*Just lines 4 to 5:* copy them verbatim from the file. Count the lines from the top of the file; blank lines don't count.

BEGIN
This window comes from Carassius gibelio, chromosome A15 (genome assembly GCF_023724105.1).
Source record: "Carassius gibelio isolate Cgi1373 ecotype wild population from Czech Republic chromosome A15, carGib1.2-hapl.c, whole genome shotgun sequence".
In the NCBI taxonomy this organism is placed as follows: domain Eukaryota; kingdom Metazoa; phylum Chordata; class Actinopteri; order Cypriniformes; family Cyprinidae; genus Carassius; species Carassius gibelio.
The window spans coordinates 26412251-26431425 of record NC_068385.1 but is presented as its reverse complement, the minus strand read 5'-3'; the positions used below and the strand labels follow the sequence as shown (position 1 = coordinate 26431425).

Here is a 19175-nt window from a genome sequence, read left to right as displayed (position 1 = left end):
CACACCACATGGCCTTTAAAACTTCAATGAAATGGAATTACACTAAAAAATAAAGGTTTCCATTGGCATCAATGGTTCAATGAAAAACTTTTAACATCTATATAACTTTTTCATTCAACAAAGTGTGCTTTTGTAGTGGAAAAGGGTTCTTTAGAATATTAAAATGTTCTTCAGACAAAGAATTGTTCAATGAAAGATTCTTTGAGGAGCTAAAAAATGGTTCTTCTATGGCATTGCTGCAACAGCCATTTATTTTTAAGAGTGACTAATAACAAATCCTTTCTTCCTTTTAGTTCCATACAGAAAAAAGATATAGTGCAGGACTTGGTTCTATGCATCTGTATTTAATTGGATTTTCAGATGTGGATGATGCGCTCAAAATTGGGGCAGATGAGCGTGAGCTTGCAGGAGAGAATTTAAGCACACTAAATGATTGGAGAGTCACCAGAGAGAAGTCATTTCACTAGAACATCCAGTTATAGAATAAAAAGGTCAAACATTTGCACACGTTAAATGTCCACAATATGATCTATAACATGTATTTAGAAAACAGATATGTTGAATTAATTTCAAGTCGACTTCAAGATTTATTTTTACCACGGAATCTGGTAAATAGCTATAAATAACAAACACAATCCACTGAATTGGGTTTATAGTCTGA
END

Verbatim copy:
The window spans coordinates 26412251-26431425 of record NC_068385.1 but is presented as its reverse complement, the minus strand read 5'-3'; the positions used below and the strand labels follow the sequence as shown (position 1 = coordinate 26431425).

Here is a 19175-nt window from a genome sequence, read left to right as displayed (position 1 = left end):